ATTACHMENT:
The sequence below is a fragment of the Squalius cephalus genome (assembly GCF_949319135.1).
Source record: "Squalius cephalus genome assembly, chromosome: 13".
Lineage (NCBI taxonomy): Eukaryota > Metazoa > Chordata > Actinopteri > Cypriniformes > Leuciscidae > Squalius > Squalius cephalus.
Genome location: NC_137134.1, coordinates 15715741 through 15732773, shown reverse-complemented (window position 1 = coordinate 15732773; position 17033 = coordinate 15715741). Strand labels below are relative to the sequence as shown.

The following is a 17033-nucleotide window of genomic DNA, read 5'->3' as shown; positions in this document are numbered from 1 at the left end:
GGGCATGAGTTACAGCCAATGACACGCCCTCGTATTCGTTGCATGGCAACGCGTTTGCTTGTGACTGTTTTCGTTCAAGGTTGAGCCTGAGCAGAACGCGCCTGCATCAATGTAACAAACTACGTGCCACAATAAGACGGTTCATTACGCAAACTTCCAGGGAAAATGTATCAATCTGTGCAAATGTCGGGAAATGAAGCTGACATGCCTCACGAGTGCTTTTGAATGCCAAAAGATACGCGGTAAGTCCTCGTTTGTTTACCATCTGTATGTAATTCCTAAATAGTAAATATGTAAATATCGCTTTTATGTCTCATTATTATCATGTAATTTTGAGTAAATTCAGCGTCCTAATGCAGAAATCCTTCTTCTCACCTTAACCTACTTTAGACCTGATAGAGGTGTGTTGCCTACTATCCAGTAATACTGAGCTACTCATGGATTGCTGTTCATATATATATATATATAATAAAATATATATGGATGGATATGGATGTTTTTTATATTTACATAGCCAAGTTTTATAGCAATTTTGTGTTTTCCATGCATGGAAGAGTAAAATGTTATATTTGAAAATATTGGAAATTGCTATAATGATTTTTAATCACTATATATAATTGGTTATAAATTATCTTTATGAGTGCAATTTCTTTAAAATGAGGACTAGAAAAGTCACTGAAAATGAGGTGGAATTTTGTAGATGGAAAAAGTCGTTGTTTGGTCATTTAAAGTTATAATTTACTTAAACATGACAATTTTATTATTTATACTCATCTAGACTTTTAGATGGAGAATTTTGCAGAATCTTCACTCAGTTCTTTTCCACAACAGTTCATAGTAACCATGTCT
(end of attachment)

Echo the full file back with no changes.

The sequence below is a fragment of the Squalius cephalus genome (assembly GCF_949319135.1).
Source record: "Squalius cephalus genome assembly, chromosome: 13".
Lineage (NCBI taxonomy): Eukaryota > Metazoa > Chordata > Actinopteri > Cypriniformes > Leuciscidae > Squalius > Squalius cephalus.
Genome location: NC_137134.1, coordinates 15715741 through 15732773, shown reverse-complemented (window position 1 = coordinate 15732773; position 17033 = coordinate 15715741). Strand labels below are relative to the sequence as shown.

The following is a 17033-nucleotide window of genomic DNA, read 5'->3' as shown; positions in this document are numbered from 1 at the left end:
GGGCATGAGTTACAGCCAATGACACGCCCTCGTATTCGTTGCATGGCAACGCGTTTGCTTGTGACTGTTTTCGTTCAAGGTTGAGCCTGAGCAGAACGCGCCTGCATCAATGTAACAAACTACGTGCCACAATAAGACGGTTCATTACGCAAACTTCCAGGGAAAATGTATCAATCTGTGCAAATGTCGGGAAATGAAGCTGACATGCCTCACGAGTGCTTTTGAATGCCAAAAGATACGCGGTAAGTCCTCGTTTGTTTACCATCTGTATGTAATTCCTAAATAGTAAATATGTAAATATCGCTTTTATGTCTCATTATTATCATGTAATTTTGAGTAAATTCAGCGTCCTAATGCAGAAATCCTTCTTCTCACCTTAACCTACTTTAGACCTGATAGAGGTGTGTTGCCTACTATCCAGTAATACTGAGCTACTCATGGATTGCTGTTCATATATATATATATATAATAAAATATATATGGATGGATATGGATGTTTTTTATATTTACATAGCCAAGTTTTATAGCAATTTTGTGTTTTCCATGCATGGAAGAGTAAAATGTTATATTTGAAAATATTGGAAATTGCTATAATGATTTTTAATCACTATATATAATTGGTTATAAATTATCTTTATGAGTGCAATTTCTTTAAAATGAGGACTAGAAAAGTCACTGAAAATGAGGTGGAATTTTGTAGATGGAAAAAGTCGTTGTTTGGTCATTTAAAGTTATAATTTACTTAAACATGACAATTTTATTATTTATACTCATCTAGACTTTTAGATGGAGAATTTTGCAGAATCTTCACTCAGTTCTTTTCCACAACAGTTCATAGTAACCATGTCT